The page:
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#code-reviews
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2016-08-20
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slipset13:08:48

not exactly what you want, but if you can live with lists instead of vectors:

slipset13:08:11

`(partition (for [x (range 10) y (range 10)] [x y]) 10)`

amacdougall19:08:07

Vectors are better for my use case, because I will frequently be looking things up by index (to get the grid cell at `[12 59]` or whatever). But that's definitely compact!

slipset20:08:43

``````(->> (for [x (range 10) y (range 10)] [x y])
(partition 10)
(mapv (partial into [])))``````

slipset20:08:45

I guess you could solve this by having one long vector containing `(* x y)` elements and do indexing by multiplication?

slipset20:08:52

`(def game (into [] (for [x (range 10) y (range 10)] [x y])))`

slipset20:08:09

`(defn get-in-game [game x y] (get game (+ (* 10 x) y)))`

slipset20:08:44

`(get-in-game game 4 3)`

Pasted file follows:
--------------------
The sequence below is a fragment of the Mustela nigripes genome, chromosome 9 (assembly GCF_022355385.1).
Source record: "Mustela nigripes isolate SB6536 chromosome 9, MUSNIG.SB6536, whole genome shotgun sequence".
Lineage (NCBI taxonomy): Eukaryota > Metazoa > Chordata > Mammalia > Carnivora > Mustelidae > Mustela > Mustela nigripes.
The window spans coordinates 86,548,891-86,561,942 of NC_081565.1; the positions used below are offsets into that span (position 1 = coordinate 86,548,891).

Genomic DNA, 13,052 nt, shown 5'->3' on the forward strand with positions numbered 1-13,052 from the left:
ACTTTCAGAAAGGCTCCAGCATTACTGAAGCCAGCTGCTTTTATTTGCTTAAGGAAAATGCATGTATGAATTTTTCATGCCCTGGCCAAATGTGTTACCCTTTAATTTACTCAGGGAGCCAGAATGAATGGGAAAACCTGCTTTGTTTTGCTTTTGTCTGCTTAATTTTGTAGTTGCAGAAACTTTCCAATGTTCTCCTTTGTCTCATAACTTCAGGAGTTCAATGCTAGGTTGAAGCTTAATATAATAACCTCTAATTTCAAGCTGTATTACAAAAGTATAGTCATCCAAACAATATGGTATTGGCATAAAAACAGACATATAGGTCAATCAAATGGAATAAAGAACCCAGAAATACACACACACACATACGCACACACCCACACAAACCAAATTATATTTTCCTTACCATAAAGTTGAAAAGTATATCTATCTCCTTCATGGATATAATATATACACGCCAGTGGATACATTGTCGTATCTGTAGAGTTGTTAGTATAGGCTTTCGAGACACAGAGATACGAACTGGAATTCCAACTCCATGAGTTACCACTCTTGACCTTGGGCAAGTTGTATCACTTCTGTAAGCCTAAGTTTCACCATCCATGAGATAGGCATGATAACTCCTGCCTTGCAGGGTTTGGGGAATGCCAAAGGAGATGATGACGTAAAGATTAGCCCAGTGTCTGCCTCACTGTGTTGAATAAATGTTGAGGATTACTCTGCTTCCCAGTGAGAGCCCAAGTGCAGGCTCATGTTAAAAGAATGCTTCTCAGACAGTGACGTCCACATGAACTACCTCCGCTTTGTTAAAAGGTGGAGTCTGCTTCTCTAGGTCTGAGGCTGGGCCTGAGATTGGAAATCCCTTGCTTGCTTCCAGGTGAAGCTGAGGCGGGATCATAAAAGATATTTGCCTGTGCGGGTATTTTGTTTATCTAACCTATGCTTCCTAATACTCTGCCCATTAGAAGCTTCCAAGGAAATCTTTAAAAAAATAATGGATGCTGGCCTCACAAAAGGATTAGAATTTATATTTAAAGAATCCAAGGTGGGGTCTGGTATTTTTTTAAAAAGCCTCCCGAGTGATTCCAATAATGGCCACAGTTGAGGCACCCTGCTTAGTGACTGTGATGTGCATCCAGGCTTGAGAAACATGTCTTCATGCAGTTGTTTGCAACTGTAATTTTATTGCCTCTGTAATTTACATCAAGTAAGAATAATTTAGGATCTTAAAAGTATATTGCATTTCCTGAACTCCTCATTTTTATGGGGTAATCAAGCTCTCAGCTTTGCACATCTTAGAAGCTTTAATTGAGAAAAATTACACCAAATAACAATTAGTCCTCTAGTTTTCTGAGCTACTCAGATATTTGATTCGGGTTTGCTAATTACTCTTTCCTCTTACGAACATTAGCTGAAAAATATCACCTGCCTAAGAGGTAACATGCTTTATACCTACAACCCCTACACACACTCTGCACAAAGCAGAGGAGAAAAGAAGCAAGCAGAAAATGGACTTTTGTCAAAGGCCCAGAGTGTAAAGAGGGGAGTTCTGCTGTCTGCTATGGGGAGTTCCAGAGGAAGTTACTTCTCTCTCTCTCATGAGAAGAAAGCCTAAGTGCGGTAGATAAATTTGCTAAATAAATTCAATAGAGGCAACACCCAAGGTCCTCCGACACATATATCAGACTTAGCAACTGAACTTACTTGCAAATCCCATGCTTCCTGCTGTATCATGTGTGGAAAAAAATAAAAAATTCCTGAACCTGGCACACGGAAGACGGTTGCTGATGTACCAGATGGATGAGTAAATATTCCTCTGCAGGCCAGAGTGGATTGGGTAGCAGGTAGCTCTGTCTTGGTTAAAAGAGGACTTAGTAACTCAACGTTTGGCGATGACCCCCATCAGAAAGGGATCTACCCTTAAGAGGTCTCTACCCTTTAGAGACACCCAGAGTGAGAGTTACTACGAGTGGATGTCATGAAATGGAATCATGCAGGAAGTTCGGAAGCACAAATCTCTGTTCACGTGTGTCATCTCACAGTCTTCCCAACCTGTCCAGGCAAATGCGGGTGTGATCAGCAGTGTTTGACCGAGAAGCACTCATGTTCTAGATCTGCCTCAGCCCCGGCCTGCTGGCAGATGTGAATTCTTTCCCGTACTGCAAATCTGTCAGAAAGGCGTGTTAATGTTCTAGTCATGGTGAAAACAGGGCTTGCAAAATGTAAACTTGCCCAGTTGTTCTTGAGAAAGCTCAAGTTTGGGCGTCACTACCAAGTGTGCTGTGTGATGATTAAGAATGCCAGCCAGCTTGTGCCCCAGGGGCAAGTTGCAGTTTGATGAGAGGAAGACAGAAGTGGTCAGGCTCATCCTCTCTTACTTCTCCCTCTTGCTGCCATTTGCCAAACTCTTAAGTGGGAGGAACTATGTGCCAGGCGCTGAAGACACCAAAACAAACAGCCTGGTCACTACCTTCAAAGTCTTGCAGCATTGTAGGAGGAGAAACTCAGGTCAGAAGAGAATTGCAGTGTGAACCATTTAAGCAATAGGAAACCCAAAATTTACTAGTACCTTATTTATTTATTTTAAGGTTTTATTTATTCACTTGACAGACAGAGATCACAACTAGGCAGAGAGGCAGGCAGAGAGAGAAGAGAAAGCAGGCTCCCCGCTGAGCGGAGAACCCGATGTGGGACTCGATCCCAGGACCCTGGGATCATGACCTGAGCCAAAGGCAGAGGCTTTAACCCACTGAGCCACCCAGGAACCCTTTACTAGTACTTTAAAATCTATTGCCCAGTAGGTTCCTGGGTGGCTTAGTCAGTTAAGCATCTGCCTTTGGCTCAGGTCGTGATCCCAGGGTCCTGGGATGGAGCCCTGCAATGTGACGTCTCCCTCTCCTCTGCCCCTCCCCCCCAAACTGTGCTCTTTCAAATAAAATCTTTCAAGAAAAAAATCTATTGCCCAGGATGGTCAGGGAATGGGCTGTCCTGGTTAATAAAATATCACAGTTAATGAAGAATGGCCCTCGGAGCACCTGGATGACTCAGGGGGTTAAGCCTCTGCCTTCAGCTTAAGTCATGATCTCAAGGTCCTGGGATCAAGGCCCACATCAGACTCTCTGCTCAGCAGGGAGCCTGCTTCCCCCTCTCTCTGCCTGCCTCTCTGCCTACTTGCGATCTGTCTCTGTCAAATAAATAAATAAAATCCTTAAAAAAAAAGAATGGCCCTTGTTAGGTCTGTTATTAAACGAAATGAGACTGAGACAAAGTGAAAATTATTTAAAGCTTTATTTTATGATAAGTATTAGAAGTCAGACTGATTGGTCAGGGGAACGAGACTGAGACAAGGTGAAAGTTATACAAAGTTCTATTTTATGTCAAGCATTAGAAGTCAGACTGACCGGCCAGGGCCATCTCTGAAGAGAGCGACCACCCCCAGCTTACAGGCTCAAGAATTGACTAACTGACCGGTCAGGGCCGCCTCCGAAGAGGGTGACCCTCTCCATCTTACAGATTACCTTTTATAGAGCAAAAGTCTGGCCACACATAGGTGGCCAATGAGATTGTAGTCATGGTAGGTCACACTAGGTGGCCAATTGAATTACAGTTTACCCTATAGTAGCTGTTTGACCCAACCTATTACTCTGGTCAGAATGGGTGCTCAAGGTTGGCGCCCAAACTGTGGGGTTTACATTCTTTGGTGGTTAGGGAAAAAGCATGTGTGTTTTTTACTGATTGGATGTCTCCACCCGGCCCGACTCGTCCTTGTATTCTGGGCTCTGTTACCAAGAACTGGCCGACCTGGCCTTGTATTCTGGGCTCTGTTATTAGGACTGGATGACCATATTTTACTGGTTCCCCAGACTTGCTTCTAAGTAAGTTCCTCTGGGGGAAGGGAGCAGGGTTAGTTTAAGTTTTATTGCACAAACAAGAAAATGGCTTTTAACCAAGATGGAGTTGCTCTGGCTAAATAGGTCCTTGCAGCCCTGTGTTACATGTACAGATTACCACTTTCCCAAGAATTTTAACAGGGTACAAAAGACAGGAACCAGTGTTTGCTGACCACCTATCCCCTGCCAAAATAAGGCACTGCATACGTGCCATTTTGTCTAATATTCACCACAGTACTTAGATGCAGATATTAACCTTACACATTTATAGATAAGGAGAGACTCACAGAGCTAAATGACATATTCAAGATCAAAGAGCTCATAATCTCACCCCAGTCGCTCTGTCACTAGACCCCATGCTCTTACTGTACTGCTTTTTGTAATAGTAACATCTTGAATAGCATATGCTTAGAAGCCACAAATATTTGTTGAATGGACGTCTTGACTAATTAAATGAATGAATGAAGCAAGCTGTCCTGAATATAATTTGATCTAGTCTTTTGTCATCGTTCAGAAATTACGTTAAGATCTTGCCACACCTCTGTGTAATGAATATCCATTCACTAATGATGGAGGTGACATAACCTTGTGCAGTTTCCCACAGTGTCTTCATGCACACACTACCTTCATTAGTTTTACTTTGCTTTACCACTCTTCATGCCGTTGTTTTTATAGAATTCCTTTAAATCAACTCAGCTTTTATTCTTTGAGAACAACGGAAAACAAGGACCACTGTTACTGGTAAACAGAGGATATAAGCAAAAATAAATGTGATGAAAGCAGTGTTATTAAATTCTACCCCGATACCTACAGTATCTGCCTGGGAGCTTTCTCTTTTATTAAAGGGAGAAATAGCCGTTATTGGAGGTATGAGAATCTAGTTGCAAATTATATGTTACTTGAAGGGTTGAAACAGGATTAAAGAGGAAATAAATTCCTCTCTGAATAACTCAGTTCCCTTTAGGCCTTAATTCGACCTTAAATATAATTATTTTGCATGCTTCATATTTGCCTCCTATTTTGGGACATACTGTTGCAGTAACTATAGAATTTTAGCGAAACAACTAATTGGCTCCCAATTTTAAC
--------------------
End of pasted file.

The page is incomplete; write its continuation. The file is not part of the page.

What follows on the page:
slipset20:08:53

`;=> [4 3]`

hiredman21:08:49

or if you use a map with keys that are a vector of `[x y]` you can have a sparse matrix, or just say a matrix is a function that takes two arguments and returns a value, and internal to that function you can do all kinds of stuff

amacdougall21:08:42

Well, the final (?) wrinkle is that each cell also needs to be aware of its links with others. I've generalized this as having a set of valid exits, such as `#{::n ::nw ::e}`. I'm taking @slipset's excellent suggestion to use a multi-param `for` and partition it—I had totally forgotten that you don't need to syntactically nest `for` forms.

amacdougall21:08:47

``````(defn grid
"Returns a grid of unconnected cells with the supplied number of columns
(i.e. width) and rows (i.e. height)."
[width height]
(->> (for [y (range 0 height) x (range 0 width)] (create-cell x y))
(partition width)
(mapv (partial into []))))
``````

amacdougall21:08:51

Works like a charm!

amacdougall21:08:38

And the exit-set works as long as all the cells are on a uniform grid, which they are, at least for now: if you go east from 0, 0 you'll definitely get to 1, 0.

amacdougall21:08:07

I expect to perform the linkage by passing in an entire grid, wrangling its data a bit with Specter, and getting back an entire grid with that one modification.